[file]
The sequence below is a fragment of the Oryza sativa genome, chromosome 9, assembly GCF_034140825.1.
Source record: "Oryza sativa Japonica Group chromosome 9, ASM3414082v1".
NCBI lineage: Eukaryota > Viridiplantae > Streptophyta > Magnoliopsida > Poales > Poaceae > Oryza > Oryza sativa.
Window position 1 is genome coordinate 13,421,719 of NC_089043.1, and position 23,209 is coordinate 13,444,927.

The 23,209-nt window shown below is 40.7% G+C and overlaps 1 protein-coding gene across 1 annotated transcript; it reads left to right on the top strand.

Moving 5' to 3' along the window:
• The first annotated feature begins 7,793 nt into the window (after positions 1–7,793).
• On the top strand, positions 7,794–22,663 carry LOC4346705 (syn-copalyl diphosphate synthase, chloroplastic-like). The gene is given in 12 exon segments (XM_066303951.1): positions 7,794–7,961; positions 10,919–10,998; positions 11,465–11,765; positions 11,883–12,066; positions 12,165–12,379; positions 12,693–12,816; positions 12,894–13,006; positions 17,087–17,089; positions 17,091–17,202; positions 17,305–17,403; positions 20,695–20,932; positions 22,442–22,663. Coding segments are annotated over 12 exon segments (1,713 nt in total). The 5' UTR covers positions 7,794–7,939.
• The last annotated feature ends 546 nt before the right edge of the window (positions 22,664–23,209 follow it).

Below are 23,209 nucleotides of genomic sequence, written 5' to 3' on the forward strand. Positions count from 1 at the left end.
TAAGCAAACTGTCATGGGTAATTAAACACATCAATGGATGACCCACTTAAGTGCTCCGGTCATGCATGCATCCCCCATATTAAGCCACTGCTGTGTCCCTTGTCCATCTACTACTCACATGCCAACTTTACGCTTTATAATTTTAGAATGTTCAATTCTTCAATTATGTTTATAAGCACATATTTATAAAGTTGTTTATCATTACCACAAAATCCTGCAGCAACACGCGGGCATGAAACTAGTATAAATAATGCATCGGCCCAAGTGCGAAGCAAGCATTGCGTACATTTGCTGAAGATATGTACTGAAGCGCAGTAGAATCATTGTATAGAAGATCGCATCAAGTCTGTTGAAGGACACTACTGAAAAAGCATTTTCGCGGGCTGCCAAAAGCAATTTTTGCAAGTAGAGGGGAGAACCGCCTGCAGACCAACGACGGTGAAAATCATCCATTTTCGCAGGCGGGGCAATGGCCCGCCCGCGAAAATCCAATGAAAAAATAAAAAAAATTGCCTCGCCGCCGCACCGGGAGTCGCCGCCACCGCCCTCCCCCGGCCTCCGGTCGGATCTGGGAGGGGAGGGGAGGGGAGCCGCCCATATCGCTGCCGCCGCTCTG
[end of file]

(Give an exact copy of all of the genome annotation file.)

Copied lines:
The sequence below is a fragment of the Oryza sativa genome, chromosome 9, assembly GCF_034140825.1.
Source record: "Oryza sativa Japonica Group chromosome 9, ASM3414082v1".
NCBI lineage: Eukaryota > Viridiplantae > Streptophyta > Magnoliopsida > Poales > Poaceae > Oryza > Oryza sativa.
Window position 1 is genome coordinate 13,421,719 of NC_089043.1, and position 23,209 is coordinate 13,444,927.

The 23,209-nt window shown below is 40.7% G+C and overlaps 1 protein-coding gene across 1 annotated transcript; it reads left to right on the top strand.

Moving 5' to 3' along the window:
• The first annotated feature begins 7,793 nt into the window (after positions 1–7,793).
• On the top strand, positions 7,794–22,663 carry LOC4346705 (syn-copalyl diphosphate synthase, chloroplastic-like). The gene is given in 12 exon segments (XM_066303951.1): positions 7,794–7,961; positions 10,919–10,998; positions 11,465–11,765; positions 11,883–12,066; positions 12,165–12,379; positions 12,693–12,816; positions 12,894–13,006; positions 17,087–17,089; positions 17,091–17,202; positions 17,305–17,403; positions 20,695–20,932; positions 22,442–22,663. Coding segments are annotated over 12 exon segments (1,713 nt in total). The 5' UTR covers positions 7,794–7,939.
• The last annotated feature ends 546 nt before the right edge of the window (positions 22,664–23,209 follow it).

Below are 23,209 nucleotides of genomic sequence, written 5' to 3' on the forward strand. Positions count from 1 at the left end.
TAAGCAAACTGTCATGGGTAATTAAACACATCAATGGATGACCCACTTAAGTGCTCCGGTCATGCATGCATCCCCCATATTAAGCCACTGCTGTGTCCCTTGTCCATCTACTACTCACATGCCAACTTTACGCTTTATAATTTTAGAATGTTCAATTCTTCAATTATGTTTATAAGCACATATTTATAAAGTTGTTTATCATTACCACAAAATCCTGCAGCAACACGCGGGCATGAAACTAGTATAAATAATGCATCGGCCCAAGTGCGAAGCAAGCATTGCGTACATTTGCTGAAGATATGTACTGAAGCGCAGTAGAATCATTGTATAGAAGATCGCATCAAGTCTGTTGAAGGACACTACTGAAAAAGCATTTTCGCGGGCTGCCAAAAGCAATTTTTGCAAGTAGAGGGGAGAACCGCCTGCAGACCAACGACGGTGAAAATCATCCATTTTCGCAGGCGGGGCAATGGCCCGCCCGCGAAAATCCAATGAAAAAATAAAAAAAATTGCCTCGCCGCCGCACCGGGAGTCGCCGCCACCGCCCTCCCCCGGCCTCCGGTCGGATCTGGGAGGGGAGGGGAGGGGAGCCGCCCATATCGCTGCCGCCGCTCTG